Mapping is any activity carried out with the intent of collecting credible and accurate data on an object e.g. Building, roads, human genome or phenomenon e.g. buying patterns, smuggling and illegal immigration. To go a step further, spatial mapping is when the geographical coordinates of the object or phenomenon is also taken. In other words, the GPS coordinates!!!!
So what are geographic coordinates ooh!!
Geographic coordinates are the X and Y of any object position on the face of the earth pronto!! X stands for the longitude, Y for the Latitude. The X and Y tells us the unique position of an object on the face of the earth.
Go to others submenu under resources page for greater detail in the link to Slideshow titled: COORDINATES AND PROJECTIONS
How do we now get the X and Y coordinates when mapping? Namely on the field and in the laboratory or on the Workstation even your mobile device!!
First Choice?Hmmm Lets take field mapping first
We deploy a technology called Global Positioning System Technology, GPS for short. The technology works through what we know as GPS Enabled devices. These are common now as almost all telecommunication devices, cars, trains even wristwatches are now GPS Enabled!!!
How do we use these devices?
When we use these devices to map a road for example, we use certain functions that exist in the devices. These functions assist us to get a real life representation of how the road looks. Really, a road doesn’t look like a lamp post, neither does it look like a building!!!
Note: not all GPS Enabled devices have Mapping capability but all have the ability to register the basic X and Y of a location. Devices designed with the objective of mapping are usually labelled as so. For example- Handheld GPS devices, Rugged GPS Enabled Notebooks amongst others.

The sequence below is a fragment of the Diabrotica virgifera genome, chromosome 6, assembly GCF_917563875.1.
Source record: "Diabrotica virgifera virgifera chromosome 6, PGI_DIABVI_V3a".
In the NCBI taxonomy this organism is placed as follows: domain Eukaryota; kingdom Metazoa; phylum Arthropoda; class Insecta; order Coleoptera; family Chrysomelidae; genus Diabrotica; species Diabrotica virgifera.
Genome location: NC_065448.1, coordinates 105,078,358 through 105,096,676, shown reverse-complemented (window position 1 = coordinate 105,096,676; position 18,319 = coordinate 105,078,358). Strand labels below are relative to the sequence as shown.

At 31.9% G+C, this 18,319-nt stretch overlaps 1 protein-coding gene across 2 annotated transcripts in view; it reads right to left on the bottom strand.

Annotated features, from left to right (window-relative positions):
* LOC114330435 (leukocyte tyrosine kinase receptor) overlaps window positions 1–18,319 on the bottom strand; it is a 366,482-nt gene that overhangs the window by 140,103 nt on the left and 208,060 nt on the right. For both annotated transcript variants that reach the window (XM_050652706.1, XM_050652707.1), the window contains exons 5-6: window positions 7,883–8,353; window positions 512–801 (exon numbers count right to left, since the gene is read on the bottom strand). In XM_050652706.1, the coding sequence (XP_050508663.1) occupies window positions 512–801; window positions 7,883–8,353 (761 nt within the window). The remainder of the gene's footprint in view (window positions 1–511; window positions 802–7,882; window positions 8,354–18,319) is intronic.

So what does the GPS technology map? The GPS Enabled devices map what we call features. Features are of three main kinds- Point< Line<Polygon or Area. The GPS Enabled device with mapping capabilities has functions that would enable it capture these different features on the field.
Go to others submenu under resources page for greater detail in the link to Slideshow titled: GPS DATA
When we map our features, we collect spatial data (X and Y coordinates) as well as what is termed ‘Attribute data’ or ‘Non-Spatial data’. Attribute data is data that describes the object or phenomenon.
For Example- Mapping of a school will entail getting the X and Y coordinate of the school to determine the location, Other data such as size, address, staff strength, pupil size are all attribute data.
Second Choice: How do we now get the X and Y coordinates when one cannot go out Mapping? well it can also be an indoor activity lol One cannot map human genome in the garden anyway!!! Lol
Today, we are all familiar with dynamic or internet based maps, satellite imagery and aerial photographs like shown above. In a GIS Laboratory or Workstation or on a mobile phone and with the right software tools for analysis and interpretation, X and Y coordinates of recognizable locations on the earth surface can be extracted. Note that these imagery datasets must be themselves georeferenced.
Even simpler is your handy google maps engine. Here by simply clicking geocoded locations on the face of the earth, their X and Y coordinates can be extracted For example putting in a search for lagos will generate a marker on the google map engine that contains the X and Y coordinates of Lagos!!!!!!
GPS Data will therefore be represented as a table of values as seen below. Latitudes and Longitudes come in different formats.
The GPS data is then downloaded using a download cable and proprietary software such as the popular Garmin Basecamp for Garmin GPS or data can be downloaded into a non-proprietary software such as OKMap or DNRGPS.
Hope you enjoyed today post!! You are always welcome!!!!!